This week- I challenge you to work on your social wellness! We often get so stuck in our daily routines that we don’t take time to reach out to new people around us, or to deepen our relationships with friends and family. 

Here are a few ideas for you to increase your social wellness this week:

1)      Call an friend that you haven’t spoken to in a while just to say hi and see what is going on in their life

2)      Start a weekly dinner with friends or family. Joelle told me recently that her and her husband are planning a Friday night dinner each week and inviting different friends over to join them.

3)      When you are out and about, strike up a conversation with people around you. I know that it is easier to sink into the comfort of your smart phone, but you never know what sorts of interesting people you could meet!

4)      Be more social, and use less social media! Ever seen a group of people out to dinner all sitting there staring at their phones? It happens all the time- try putting it away and connecting!

5)      Join a group. If you are feeling like your social circle needs some beefing up- try joining something you are passionate about to meet like-minded people. This could be a church, a gardening club, a card group, a fitness class, a sports team, or a volunteer group.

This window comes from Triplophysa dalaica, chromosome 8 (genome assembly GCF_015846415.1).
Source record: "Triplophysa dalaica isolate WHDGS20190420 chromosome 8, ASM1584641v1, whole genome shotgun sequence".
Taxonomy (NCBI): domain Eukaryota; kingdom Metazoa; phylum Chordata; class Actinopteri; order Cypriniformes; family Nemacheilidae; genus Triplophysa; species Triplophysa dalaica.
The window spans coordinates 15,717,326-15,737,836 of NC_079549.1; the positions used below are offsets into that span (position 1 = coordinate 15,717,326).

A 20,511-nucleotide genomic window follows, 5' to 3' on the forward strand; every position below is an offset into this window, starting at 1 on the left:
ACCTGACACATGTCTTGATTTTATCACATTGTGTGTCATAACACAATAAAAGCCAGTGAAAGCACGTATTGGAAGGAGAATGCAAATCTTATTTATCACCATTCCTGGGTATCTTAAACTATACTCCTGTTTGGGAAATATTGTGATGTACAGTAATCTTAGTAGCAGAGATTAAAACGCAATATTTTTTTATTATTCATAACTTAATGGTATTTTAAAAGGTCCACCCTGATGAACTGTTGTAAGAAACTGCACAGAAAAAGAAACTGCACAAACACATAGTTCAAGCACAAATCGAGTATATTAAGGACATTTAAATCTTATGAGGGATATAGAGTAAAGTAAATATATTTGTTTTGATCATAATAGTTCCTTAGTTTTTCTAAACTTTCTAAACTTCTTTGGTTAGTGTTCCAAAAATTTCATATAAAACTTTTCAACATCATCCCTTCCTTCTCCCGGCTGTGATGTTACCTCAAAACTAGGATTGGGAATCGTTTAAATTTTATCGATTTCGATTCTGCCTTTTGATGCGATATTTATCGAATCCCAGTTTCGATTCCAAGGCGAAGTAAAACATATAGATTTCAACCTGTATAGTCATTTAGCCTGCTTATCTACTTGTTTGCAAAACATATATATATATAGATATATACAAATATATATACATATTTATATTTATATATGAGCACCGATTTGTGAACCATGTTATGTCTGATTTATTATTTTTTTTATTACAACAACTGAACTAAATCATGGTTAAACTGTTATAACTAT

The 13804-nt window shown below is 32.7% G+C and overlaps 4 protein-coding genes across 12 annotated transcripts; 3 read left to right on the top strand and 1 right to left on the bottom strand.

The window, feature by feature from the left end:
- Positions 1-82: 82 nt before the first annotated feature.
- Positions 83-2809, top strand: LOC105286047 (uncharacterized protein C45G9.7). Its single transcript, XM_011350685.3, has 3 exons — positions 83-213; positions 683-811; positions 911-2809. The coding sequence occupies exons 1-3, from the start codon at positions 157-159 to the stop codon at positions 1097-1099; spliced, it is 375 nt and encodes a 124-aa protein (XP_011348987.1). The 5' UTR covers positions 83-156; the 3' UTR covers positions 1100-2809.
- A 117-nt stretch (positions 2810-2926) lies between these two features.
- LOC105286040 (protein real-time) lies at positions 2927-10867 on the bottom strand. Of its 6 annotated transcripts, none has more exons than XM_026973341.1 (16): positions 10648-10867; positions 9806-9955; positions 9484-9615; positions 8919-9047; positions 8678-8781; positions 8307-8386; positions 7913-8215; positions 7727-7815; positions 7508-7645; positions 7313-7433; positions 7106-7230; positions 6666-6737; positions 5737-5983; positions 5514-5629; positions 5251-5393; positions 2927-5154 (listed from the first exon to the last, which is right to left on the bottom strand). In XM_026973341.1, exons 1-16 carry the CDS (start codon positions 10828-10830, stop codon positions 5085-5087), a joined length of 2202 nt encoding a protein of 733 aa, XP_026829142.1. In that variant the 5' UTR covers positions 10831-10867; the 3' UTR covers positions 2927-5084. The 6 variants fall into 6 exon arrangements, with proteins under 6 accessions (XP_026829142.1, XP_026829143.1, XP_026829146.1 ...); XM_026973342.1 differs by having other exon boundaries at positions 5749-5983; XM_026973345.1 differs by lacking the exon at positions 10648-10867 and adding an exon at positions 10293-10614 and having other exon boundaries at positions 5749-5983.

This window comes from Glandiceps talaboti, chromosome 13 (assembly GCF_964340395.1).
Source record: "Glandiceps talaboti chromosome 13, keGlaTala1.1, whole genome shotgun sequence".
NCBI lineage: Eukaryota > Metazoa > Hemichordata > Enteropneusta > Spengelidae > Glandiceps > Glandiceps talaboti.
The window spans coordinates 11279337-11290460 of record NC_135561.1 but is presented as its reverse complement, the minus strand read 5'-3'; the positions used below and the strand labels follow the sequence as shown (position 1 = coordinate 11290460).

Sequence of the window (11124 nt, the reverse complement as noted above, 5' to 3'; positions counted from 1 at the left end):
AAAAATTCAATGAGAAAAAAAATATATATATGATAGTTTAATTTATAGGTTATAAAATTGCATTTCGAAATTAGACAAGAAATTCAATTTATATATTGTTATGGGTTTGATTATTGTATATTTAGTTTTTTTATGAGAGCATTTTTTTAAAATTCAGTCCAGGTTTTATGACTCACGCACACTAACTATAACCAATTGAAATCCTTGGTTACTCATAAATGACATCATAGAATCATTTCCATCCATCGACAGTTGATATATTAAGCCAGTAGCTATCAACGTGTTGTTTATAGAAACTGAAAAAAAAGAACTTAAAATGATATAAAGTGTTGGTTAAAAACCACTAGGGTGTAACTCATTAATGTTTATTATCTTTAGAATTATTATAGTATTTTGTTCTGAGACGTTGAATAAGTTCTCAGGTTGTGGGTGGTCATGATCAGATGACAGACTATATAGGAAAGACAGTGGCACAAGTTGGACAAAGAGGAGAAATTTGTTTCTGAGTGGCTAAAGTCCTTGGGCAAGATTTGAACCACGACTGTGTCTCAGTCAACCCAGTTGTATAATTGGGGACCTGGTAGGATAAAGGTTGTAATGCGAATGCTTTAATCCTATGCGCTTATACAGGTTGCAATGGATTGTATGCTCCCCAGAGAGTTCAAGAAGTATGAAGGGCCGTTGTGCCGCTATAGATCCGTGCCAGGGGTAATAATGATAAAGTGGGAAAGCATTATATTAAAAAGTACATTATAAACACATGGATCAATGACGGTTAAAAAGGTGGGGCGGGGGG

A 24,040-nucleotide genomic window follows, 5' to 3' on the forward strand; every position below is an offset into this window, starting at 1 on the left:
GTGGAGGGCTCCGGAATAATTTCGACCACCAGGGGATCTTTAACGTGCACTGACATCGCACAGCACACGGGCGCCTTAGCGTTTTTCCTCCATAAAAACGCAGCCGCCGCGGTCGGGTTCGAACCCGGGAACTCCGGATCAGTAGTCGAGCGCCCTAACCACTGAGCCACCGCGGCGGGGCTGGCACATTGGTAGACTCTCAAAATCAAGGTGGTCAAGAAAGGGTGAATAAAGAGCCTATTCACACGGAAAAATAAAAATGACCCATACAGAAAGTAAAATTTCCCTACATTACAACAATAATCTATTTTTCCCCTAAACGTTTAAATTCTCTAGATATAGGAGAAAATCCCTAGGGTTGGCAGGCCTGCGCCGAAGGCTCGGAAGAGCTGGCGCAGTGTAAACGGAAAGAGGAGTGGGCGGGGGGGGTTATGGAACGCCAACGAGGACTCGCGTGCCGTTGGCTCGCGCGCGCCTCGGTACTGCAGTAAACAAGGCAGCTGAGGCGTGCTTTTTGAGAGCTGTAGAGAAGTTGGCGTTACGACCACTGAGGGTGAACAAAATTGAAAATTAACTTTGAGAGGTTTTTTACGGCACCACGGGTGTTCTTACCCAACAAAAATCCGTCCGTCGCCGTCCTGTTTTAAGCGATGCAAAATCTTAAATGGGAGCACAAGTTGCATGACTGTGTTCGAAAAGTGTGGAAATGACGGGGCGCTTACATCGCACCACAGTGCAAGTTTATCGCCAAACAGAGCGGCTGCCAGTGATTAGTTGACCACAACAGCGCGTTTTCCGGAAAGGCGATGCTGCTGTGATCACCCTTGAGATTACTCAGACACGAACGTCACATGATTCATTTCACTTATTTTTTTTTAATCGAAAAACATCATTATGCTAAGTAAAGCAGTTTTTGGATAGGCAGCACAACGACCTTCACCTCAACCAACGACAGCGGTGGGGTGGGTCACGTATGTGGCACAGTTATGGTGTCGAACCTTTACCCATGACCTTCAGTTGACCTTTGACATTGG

6)      Once you join a group- make sure you participate! So many people are “members” of various groups, but only go on occasion. You will form much deeper relationships by interacting with the group more often.

7) Meet someone for a walk! Not only will this get you moving, but if gives you a good opportunity to chat with someone! 

So this week I challenge you to try one or two of the suggestions on the list to improve your “social wellness.” Remember, when it comes to relationships with those around us, it isn’t a contest to see who can have the most relationships, but rather how deep and meaningful those relationships are.